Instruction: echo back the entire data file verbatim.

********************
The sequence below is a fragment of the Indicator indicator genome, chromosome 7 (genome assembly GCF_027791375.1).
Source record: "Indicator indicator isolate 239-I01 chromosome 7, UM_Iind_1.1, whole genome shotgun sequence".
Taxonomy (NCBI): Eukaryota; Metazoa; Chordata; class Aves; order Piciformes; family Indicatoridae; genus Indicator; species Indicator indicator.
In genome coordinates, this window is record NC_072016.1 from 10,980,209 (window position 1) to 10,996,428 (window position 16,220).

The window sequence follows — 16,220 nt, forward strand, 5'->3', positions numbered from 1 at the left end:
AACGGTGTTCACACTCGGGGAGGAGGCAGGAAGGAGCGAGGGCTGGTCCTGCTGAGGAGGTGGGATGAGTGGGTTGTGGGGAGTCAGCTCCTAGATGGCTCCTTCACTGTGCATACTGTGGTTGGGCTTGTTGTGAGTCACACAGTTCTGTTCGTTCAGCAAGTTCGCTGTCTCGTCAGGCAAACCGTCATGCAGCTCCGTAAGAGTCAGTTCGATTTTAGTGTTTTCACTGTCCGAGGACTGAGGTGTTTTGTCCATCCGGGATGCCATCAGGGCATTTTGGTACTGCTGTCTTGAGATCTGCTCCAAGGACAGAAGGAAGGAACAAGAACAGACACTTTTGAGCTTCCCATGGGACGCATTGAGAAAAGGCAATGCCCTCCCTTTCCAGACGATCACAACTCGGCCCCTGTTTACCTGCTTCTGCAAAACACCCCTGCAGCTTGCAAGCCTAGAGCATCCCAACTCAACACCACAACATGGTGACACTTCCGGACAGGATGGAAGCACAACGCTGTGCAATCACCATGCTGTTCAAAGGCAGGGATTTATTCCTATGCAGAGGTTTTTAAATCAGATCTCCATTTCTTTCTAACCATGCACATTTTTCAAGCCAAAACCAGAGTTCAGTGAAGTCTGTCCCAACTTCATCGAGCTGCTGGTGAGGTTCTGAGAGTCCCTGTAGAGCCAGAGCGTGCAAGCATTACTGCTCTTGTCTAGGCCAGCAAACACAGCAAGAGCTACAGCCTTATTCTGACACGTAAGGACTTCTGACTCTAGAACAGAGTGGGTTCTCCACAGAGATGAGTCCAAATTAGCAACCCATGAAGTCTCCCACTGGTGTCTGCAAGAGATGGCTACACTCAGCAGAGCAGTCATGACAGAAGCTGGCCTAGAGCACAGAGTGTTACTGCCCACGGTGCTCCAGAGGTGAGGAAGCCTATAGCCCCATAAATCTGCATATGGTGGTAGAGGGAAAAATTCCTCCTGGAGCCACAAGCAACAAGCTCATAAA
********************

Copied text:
The sequence below is a fragment of the Indicator indicator genome, chromosome 7 (genome assembly GCF_027791375.1).
Source record: "Indicator indicator isolate 239-I01 chromosome 7, UM_Iind_1.1, whole genome shotgun sequence".
Taxonomy (NCBI): Eukaryota; Metazoa; Chordata; class Aves; order Piciformes; family Indicatoridae; genus Indicator; species Indicator indicator.
In genome coordinates, this window is record NC_072016.1 from 10,980,209 (window position 1) to 10,996,428 (window position 16,220).

The window sequence follows — 16,220 nt, forward strand, 5'->3', positions numbered from 1 at the left end:
AACGGTGTTCACACTCGGGGAGGAGGCAGGAAGGAGCGAGGGCTGGTCCTGCTGAGGAGGTGGGATGAGTGGGTTGTGGGGAGTCAGCTCCTAGATGGCTCCTTCACTGTGCATACTGTGGTTGGGCTTGTTGTGAGTCACACAGTTCTGTTCGTTCAGCAAGTTCGCTGTCTCGTCAGGCAAACCGTCATGCAGCTCCGTAAGAGTCAGTTCGATTTTAGTGTTTTCACTGTCCGAGGACTGAGGTGTTTTGTCCATCCGGGATGCCATCAGGGCATTTTGGTACTGCTGTCTTGAGATCTGCTCCAAGGACAGAAGGAAGGAACAAGAACAGACACTTTTGAGCTTCCCATGGGACGCATTGAGAAAAGGCAATGCCCTCCCTTTCCAGACGATCACAACTCGGCCCCTGTTTACCTGCTTCTGCAAAACACCCCTGCAGCTTGCAAGCCTAGAGCATCCCAACTCAACACCACAACATGGTGACACTTCCGGACAGGATGGAAGCACAACGCTGTGCAATCACCATGCTGTTCAAAGGCAGGGATTTATTCCTATGCAGAGGTTTTTAAATCAGATCTCCATTTCTTTCTAACCATGCACATTTTTCAAGCCAAAACCAGAGTTCAGTGAAGTCTGTCCCAACTTCATCGAGCTGCTGGTGAGGTTCTGAGAGTCCCTGTAGAGCCAGAGCGTGCAAGCATTACTGCTCTTGTCTAGGCCAGCAAACACAGCAAGAGCTACAGCCTTATTCTGACACGTAAGGACTTCTGACTCTAGAACAGAGTGGGTTCTCCACAGAGATGAGTCCAAATTAGCAACCCATGAAGTCTCCCACTGGTGTCTGCAAGAGATGGCTACACTCAGCAGAGCAGTCATGACAGAAGCTGGCCTAGAGCACAGAGTGTTACTGCCCACGGTGCTCCAGAGGTGAGGAAGCCTATAGCCCCATAAATCTGCATATGGTGGTAGAGGGAAAAATTCCTCCTGGAGCCACAAGCAACAAGCTCATAAA